Filed under: Nonprofit.
The IRS 990N website was clogged for the few days before, and the day of, the deadline. If you couldn’t get online during that time, or if you forgot, entirely, or if you were living under a rock for the past few weeks, all is not lost. Here are a few tips to protect your nonprofits exempt status:
1. File NOW. Do it. Really – right now! Don’t read any further in this post, just click on the link below and submit the 990N (if you qualify – only nonprofits earning less than $25K per year are eligible to file the 990N). File even if you are late – as long as the IRS website will accept your information, you aren’t too late (you might get a letter assessing penalties for late filing, but that’s better than losing exempt status).
2. Did you do it? Good. Now – make sure all your other reporting requirements are current. In Indiana, there is an NP-20 form that also is required by May 17, this year. Here’s a link:
3. Monitor your status. The IRS has a searchable database of all current exempt corporations. You can access it, here:
4. Also, you can check out the IRS list of recent exempt status revocations. Search here to see whether your nonprofit is listed:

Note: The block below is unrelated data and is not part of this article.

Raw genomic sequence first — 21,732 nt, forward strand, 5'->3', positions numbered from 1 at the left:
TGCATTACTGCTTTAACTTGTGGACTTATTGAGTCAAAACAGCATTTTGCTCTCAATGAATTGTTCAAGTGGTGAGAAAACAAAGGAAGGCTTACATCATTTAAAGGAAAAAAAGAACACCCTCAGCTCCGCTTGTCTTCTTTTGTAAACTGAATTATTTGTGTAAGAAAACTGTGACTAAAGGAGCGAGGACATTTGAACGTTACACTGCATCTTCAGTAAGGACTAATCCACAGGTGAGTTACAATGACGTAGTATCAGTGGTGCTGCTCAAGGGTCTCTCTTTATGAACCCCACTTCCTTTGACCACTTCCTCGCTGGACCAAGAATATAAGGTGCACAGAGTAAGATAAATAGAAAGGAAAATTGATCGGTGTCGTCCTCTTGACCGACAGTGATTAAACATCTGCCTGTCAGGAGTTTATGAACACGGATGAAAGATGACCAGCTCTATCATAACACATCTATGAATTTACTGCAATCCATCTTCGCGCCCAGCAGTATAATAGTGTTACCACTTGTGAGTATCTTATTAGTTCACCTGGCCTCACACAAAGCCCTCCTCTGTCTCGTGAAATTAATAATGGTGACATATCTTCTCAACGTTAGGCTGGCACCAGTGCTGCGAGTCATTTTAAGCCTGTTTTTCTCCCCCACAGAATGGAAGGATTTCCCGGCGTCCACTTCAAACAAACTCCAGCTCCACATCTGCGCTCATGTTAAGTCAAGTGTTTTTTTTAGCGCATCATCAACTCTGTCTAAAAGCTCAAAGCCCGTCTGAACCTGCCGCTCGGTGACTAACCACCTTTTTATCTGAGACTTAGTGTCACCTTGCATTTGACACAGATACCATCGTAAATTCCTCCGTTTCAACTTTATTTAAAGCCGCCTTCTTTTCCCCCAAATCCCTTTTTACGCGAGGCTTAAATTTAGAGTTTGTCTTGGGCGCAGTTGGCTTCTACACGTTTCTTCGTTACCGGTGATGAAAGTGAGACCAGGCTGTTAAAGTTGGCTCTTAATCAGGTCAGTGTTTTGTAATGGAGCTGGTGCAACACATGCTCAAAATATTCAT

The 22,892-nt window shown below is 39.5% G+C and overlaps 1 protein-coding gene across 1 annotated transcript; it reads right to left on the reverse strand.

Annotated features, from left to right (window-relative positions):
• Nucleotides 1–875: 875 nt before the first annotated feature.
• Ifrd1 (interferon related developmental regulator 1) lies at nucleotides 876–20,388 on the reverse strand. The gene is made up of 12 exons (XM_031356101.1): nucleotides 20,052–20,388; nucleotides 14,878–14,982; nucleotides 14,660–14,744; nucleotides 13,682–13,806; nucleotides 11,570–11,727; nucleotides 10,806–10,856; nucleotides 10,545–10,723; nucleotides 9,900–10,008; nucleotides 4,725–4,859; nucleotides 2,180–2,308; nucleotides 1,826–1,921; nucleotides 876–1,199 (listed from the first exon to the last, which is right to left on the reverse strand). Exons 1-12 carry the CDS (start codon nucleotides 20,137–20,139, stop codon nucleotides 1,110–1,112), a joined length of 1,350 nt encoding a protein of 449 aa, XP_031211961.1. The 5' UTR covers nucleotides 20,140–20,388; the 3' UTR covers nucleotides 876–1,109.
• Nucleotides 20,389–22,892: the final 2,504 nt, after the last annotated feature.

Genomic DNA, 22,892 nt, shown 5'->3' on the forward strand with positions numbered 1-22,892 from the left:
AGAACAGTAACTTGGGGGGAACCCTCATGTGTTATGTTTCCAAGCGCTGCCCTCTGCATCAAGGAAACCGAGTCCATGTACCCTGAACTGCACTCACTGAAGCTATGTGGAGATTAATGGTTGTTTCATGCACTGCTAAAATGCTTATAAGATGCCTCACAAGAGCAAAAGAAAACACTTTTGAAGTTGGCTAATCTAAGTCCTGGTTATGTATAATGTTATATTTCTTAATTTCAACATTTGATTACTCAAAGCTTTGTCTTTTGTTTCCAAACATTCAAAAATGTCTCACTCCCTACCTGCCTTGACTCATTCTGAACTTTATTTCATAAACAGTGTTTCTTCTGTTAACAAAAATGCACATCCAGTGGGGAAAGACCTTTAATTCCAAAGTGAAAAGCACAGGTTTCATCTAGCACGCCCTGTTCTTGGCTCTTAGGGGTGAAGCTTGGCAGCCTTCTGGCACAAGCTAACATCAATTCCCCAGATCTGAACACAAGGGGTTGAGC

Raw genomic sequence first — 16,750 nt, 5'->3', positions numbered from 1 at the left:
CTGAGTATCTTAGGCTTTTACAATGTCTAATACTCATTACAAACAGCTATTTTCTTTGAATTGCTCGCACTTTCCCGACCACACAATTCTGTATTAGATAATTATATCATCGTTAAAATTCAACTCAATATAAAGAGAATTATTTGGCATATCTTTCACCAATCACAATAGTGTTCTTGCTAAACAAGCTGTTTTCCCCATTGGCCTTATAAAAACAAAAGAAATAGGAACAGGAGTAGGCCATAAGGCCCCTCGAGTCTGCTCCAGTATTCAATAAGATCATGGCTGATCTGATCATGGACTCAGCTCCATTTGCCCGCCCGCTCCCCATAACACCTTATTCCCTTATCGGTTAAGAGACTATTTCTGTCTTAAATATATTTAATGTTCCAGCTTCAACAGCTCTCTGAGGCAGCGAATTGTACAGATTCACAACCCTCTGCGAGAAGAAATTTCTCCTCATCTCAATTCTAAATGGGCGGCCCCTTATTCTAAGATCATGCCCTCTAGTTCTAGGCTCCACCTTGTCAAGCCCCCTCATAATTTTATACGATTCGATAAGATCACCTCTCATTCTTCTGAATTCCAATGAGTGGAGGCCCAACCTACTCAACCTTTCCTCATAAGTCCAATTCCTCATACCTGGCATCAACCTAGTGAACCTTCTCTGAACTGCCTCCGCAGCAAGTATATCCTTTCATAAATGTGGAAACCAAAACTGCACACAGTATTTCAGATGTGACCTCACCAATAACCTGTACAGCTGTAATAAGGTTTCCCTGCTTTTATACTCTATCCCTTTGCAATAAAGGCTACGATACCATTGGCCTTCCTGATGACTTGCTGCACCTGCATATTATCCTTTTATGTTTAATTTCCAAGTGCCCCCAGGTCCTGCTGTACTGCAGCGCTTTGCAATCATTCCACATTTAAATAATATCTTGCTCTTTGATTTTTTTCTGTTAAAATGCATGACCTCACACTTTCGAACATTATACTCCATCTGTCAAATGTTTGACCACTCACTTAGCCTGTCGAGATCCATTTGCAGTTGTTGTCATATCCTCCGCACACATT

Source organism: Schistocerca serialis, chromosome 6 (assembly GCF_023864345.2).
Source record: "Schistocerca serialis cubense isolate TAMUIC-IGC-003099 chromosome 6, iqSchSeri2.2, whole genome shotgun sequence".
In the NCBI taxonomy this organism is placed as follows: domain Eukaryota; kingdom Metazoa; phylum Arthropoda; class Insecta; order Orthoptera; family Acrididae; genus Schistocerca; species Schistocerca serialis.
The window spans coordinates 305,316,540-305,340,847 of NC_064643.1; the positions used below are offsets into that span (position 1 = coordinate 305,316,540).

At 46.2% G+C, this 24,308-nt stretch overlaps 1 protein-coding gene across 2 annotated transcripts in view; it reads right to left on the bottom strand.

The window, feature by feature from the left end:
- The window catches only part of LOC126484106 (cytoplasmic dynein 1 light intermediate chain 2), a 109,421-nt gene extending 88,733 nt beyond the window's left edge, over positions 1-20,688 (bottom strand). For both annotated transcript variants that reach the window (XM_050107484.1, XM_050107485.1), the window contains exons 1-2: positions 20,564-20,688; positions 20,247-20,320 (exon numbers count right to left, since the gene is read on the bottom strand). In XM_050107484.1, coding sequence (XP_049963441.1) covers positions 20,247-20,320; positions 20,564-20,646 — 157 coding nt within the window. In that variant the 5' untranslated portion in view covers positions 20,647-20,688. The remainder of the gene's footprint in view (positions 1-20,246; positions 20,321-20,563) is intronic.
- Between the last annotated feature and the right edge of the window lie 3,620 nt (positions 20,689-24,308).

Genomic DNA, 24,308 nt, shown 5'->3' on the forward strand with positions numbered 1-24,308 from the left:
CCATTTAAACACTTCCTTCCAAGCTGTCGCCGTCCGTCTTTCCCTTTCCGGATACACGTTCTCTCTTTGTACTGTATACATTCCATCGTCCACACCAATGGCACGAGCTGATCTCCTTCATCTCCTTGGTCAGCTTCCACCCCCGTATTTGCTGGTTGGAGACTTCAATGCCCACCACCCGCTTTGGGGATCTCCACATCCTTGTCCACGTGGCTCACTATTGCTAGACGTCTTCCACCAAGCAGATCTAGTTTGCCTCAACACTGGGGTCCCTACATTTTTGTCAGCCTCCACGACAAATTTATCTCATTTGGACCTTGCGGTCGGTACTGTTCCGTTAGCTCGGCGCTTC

5. Check your mailbox! The IRS may send you a notice of revocation of exempt status. Many nonprofits don’t regularly check their PO Box (if they have one), or they don’t know what address is on the “official records.” If you have an incorrect address on record, change it – but monitor both the old and new addresses for correspondence from the IRS.
6. Follow up promptly. If you learn that your nonprofit has lost its exempt status, take action immediately. The sooner you respond, the less hassle you will endure to get reinstated. However, if you find that your organization is outside an “appeal” window, you will have to start over to apply for IRS exemption.
While there is no guarantee that these tips will keep a delinquent nonprofit from losing tax exempt status, prompt action following this path should give you the best chance to save your nonprofit from the “List of Lost Exemptions.”